Love is ugly. Yes it is beautiful and heart warming, but sometimes it’s just brutal, painful, and not very pretty. Love is messy. Not just cluttered with emotions, but also with feelings, lust, hopes, temptation and everything else piled upon itself. Love is raw. It is unfiltered, exposed, unapologetic and vulnerable. Call Me By Your Name is a love story that is ugly, messy and raw – and it’s wonderful!
There are tiny spoilers.
For me, when a movie finds a way to get under my skin, that movie is instantly a part of me and Call Me By Your Name managed to crawl under my skin in the most nicest way. It spoke to me, and I guess it spoke to many but it’s also not for everyone’s liking. I understand the dislike, but I can never agree to it myself because, like I said, it’s under my skin and I really don’t want to scratch it out.
Elio (Timotheé Chalamet), is an 80’s teenager, who is spending the summer with his parents in Italy. He is well read, educated in music, plays the piano and the guitar, knows multiple languages, and is like every other teenager at his age – horny as hell. I say this in the nicest way possible by the way, because the movie is actually strongly driven by hormones. Which, accompanied with Elio’s sexual awakening, explains some of his irrational actions throughout the film. Does he do things that feel weird? Yes. Did that peach really deserve it? Probably not. But do those things take away from the fact that Elio is a great character? Absolutely not.
For me, Elio is a well written and well acted character, and I can’t be happier for Chalamet’s Oscar nomination for this role. It’s the little things, the way he carries himself, the emotion behind his eyes, that final scene, that really allowed Chalamet to shine and carry Call Me By Your Name from start to finish. And I praise his courage to take on such an important role in the first place. To say that Chalamet was not my favourite part of the film, would be a lie, because I adored him and was instantly rooting for him. For a young actor to carry the movie entirely on his shoulders, while being effortlessly supported by Michael Stuhlbarg and Amira Casar (who played Elio’s parents), during the most crucial moments, is difficult, but I think Chalamet did a brilliant job.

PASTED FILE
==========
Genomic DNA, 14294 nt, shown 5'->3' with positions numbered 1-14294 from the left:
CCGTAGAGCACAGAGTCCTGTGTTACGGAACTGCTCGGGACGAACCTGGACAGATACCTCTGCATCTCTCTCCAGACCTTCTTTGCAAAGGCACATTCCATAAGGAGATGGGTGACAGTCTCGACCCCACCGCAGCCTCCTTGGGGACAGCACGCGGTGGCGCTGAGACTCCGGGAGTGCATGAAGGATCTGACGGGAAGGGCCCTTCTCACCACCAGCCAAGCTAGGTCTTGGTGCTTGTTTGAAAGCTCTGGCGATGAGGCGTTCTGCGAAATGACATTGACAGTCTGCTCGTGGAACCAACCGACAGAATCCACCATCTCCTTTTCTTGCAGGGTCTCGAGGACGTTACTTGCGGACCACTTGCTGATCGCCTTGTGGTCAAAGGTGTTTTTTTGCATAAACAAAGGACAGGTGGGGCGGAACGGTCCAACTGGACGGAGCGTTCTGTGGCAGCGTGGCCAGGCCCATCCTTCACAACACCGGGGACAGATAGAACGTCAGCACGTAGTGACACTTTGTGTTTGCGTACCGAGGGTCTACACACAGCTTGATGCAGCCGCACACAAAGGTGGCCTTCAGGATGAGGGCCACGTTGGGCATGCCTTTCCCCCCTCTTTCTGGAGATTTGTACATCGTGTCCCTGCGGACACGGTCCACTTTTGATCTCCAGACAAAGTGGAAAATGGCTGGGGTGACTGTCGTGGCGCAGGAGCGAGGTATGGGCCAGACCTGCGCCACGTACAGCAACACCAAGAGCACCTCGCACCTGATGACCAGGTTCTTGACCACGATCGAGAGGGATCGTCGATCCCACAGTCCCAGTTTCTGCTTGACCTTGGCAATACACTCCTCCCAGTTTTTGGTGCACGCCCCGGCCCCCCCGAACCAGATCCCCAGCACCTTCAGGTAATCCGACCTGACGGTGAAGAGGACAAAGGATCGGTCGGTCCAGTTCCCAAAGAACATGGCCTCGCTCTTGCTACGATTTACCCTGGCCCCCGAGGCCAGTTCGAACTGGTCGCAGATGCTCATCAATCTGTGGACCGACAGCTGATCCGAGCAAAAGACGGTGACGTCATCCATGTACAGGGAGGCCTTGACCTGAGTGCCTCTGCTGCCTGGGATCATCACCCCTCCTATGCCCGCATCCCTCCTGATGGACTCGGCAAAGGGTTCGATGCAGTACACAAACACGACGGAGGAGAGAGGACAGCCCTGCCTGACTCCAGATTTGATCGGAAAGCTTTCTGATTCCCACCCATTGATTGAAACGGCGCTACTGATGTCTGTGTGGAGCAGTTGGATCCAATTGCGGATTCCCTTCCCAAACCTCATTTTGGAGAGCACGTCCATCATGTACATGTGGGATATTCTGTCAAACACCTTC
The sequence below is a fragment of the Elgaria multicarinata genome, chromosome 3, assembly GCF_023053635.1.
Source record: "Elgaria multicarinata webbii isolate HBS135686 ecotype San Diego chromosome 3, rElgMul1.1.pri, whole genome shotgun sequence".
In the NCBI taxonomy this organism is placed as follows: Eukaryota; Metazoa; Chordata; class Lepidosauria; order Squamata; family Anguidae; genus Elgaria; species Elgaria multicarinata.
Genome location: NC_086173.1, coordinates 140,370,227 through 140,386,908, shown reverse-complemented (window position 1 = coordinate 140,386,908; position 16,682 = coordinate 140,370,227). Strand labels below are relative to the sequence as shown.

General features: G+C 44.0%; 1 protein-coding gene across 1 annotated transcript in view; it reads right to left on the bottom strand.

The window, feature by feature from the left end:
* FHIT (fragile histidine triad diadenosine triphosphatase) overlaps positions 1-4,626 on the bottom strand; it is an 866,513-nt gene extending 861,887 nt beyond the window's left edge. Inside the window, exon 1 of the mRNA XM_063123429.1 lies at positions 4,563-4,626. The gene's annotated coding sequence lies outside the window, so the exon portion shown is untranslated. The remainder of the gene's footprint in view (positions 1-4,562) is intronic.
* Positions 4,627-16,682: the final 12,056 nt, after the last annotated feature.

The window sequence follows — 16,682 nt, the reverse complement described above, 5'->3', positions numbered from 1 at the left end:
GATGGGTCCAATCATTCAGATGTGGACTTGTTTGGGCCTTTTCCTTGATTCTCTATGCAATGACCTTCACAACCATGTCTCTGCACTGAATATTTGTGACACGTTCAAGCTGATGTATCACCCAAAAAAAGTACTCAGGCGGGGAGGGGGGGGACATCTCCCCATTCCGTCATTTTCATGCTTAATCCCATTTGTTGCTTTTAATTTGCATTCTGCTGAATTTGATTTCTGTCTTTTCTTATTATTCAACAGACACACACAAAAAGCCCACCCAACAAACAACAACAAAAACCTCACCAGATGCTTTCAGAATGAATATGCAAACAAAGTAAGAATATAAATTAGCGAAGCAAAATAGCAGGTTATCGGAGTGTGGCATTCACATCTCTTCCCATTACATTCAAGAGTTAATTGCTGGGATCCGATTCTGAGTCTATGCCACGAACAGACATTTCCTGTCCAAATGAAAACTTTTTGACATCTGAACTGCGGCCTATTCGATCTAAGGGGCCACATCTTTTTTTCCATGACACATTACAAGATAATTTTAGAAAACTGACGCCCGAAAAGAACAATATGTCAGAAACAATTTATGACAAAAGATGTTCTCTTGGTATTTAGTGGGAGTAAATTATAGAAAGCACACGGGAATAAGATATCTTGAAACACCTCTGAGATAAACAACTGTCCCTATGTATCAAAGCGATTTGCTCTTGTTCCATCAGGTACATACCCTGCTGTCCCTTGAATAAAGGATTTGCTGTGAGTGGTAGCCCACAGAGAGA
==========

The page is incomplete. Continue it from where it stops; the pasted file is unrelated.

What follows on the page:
Visually, Call Me By Your Name is stunning and slightly raw. It is mostly warm tones, which makes sense for a summer movie, but it also feels a little like a homemade movie. I can’t explain it, and I can’t really describe it, but it felt like I was watching someone’s personal recordings. It sort of makes sense since the entire film (including the opening credits) was actually shot with a single lens, which is common for a homemade movie, right?! It’s also stated that most of the movie was shot in a chronological order, which makes the movie feel more organic and natural as well.
The tone of the movie is just right, with the director Luca Guadagnino guiding the story from start to finish with integrity. The screenplay, based on a novel by the same name, was actually written to have more explicit sex scenes but Guadagnino thought it might take away from the story and I’m so glad he thought that way. While there is sex, and closeness, the movie doesn’t emphasis too heavily on that, which means Call Me By Your Name has just the right amount of intimacy. It also feels very honest, and it’s likely because Guadagnino and the script writer James Ivory are both openly gay men, but of course it’s also thanks to Chalamet and Hammer treating the material with respect. Both actors also seem very proud of what they have accomplished, and since both of them have been in the public eye a lot these past few months, Call Me By Your Name might have even a bigger cultural impact than Moonlight last year. Will it win big on Oscar night? Probably not, but it’s still important that this movie is talked about, for what it represents and that is an openly bi-sexual coming of age story and a closeted Jewish man.